Thulani’s story is one of a constant struggle to win, despite the odds. He grew up in poverty in rural KZN near to Newcastle. Initially he could only attend school for the first 6 months of every year as he was required to assist on the farm where his parents worked for the remainder of the year. In an effort to assist him with his education they moved and built a house in Blaauwbosch so that he could attend school. But life was still hard as he would have to rise every morning at 4am for the 9km walk to the local school. Like many of his generation he left school before he had matriculated to seek work in the city.
As luck would have it he got a job as a gardener with Johan Rupert, eldest son of South African business tycoon Anton Rupert. Whist working for Johan he saw a marathon on TV and proclaimed that he could run faster than the athletes competing in the race being broadcast. Johan decided to see if the young man’s boasting was for real and assisted him to enter his first race, the Soweto half marathon. He placed 5th and his running career began. He was assisted along the way by a number of famous sporting celebrities, from Springbok rugby player Morné Du Plessis, who organised him his first pair of running shoes, to Johnny Halberstadt, who organised him his first full set of kit, to Bob De La Motte who became a trusted friend.
In 1983 he left Johan Rupert’s employ to join the Frontrunner shop in Sandton and pursue his passion. He was given time off in the mornings and afternoon to run and he began to make rapid progress under the coaching of Tony Frost. But there were still obstacles. These were the days of Apartheid and freedom of movement was against the law. Running alone without a ‘dompas’ could land you in jail, but thankfully there were men who were willing to help. David Flood, the owner of Deans clothing store in Sandton, would often accompany Thulani on his bicycle. Nothing could hold Thulani back, he was hungry for victory.
The training paid off and he soon began placing amongst the top athletes of the day. Placing 2nd place in The Peninsula and Stock Exchange Marathons in 1985 earned him a place as one of the serious marathon runners of the day. But it was the Two Oceans title that he really wanted. In 1983 he had been dropped after 43 km’s by the formidable Bruce Fordyce and he had sworn that the next time he entered the race he would win it. But he knew that guts alone was not enough, so he took his time and learned the strategy required to compete against the elite runners of the day. By 1986 he was ready. His only obstacle was to find the money for a plane ticket and accommodation in Cape Town. He went back to his old boss Johan Rupert, who booked him a plane ticket and accommodation. He jokingly told Thulani that if he didn’t win he would expect a full refund. He stepped onto the plane and couldn’t believe it when he was ushered into business class. He couldn’t believe that only 5 months before he had been sitting in the back of a police vehicle, arrested for not having a ‘dompas’. He won the race and sent Johan a video of his performance to thank him. He had earned his place as one of the top athletes in the country.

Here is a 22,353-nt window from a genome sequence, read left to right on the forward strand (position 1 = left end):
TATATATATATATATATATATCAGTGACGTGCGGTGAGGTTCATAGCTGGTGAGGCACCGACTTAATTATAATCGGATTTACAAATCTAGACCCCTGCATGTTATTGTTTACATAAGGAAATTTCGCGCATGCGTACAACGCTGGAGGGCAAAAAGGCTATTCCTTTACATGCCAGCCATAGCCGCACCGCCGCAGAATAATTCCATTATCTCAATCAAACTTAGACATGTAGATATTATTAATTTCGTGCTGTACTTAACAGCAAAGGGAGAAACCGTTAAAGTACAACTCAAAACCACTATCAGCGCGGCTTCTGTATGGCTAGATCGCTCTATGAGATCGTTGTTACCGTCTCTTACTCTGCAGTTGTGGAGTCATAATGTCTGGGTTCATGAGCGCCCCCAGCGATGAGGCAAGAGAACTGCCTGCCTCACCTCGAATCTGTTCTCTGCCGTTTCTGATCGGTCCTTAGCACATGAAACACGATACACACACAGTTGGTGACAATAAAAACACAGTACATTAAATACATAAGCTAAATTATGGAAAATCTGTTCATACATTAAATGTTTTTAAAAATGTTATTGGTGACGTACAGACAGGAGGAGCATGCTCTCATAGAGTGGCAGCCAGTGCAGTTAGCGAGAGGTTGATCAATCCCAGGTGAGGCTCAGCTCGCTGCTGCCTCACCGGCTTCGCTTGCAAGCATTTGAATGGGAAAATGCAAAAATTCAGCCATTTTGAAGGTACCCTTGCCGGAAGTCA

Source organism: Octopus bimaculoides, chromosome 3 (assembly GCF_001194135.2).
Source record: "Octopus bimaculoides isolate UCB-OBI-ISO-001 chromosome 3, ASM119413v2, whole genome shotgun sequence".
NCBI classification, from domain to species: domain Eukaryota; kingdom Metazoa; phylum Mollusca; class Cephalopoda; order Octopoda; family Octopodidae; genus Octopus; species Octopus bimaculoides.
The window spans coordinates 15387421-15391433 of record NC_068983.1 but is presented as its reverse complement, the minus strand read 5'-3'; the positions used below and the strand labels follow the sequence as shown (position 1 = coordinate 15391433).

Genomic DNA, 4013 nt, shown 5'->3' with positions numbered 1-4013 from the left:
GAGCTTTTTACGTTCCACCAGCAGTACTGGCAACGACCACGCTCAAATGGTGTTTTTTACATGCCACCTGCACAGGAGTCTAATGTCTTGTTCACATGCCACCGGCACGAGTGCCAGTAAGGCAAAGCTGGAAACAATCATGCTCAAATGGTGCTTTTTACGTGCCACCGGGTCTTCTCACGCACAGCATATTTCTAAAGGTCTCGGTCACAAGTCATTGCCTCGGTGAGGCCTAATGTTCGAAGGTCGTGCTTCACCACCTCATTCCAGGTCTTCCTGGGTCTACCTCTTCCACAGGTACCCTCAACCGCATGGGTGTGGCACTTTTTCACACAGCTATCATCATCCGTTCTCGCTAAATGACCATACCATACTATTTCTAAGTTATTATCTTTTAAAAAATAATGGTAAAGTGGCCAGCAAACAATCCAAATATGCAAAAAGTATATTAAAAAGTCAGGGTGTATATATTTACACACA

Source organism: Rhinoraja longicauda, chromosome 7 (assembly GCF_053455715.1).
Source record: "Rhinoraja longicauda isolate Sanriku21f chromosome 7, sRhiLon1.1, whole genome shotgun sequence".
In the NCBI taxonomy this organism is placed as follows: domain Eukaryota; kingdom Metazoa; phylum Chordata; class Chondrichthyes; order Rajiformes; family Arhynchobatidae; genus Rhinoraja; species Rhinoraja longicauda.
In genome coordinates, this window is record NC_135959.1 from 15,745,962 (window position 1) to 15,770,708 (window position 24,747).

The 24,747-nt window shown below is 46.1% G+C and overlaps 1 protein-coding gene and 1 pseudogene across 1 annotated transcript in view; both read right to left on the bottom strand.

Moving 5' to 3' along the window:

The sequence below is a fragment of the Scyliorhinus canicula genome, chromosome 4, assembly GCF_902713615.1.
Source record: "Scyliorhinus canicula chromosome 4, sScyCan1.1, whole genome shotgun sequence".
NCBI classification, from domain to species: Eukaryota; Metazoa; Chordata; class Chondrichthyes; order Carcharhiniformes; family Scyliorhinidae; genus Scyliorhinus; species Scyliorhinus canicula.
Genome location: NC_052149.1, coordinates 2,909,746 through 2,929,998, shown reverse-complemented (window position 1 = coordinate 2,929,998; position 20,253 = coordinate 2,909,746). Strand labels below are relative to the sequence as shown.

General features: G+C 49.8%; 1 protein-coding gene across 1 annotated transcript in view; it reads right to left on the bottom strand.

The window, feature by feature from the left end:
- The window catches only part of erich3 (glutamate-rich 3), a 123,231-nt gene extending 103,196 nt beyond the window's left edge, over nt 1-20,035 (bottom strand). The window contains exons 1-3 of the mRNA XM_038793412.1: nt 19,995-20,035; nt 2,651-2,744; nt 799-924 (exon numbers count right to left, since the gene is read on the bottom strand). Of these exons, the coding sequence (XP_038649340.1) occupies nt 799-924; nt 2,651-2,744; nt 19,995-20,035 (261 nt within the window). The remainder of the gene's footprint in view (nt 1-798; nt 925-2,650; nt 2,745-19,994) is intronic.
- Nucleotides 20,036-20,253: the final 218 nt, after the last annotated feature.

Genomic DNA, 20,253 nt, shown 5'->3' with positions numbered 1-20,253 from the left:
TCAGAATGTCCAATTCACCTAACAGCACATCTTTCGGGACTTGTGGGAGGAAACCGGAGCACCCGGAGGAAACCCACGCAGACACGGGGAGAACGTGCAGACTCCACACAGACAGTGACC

In 1987 he finished 2nd behind Thompson Magawana, who is still the record holder. Unfortunately he had also reached the end of his career as a runner due to continuous problems with stress fractures. But his greatest challenge still lay ahead.
In 2012 he began experiencing urinary and bowel problems. His condition worsened and it was when he collapsed on the way to work one day that he realised that something was seriously wrong. The timing could not have been worse, it was just before Christmas and although the doctor had already picked up that there was a prostate problem with the digital rectal examination, he would have to wait until after Christmas for the PSA results. But cancer cells don’t take holidays and Thulani’s body had had enough. On Christmas day his prostate cancer caused a blockage of the urethra (the tube that transports urine from the bladder out of the body via the penis). He thought that drinking lots of water would help to clear the blockage. This only served to make things worse as it caused his bladder to distend. Unable to urinate he was taken to hospital and catheterised. The PSA tests confirmed a strong suspicion for prostate cancer and he was placed on the waiting list for a biopsy. The results of the biopsy confirmed the diagnosis of prostate cancer and treatment was initiated.
I asked Thulani what he found the hardest about his ordeal. His answer encapsulates the typical male sense of denial when it comes to serious health issues, “my biggest challenge was to accept that I had prostate cancer.”
With the acceptance came the realisation that something more needs be done to create awareness about prostate cancer. Today Thulani uses every platform available to him to talk about his experience and to encourage men to be more responsible about their health. He is one of the founding members of the Soweto marathon and he hopes that this event can be used to educate men within the community about prostate cancer. He believes that men need to support each other more. His own life bears testimony to this. He has weekly contact with two of his old running comrades, Johnny Halberstadt and Bob De La motte, despite the fact that both live thousands of kilometres away.
He believes that his life has been spared for a reason and his purpose now is to help men to be open about prostate cancer. He has the tenacity and motivation to make a difference in the lives of South African men. His victory now will be to save lives by motivating men to go for screening and to give support to those who have been diagnosed with cancer.
By Andrew Oberholzer CEO of The Prostate Cancer Foundation.
From an interview conducted in September 2015 with Thulani.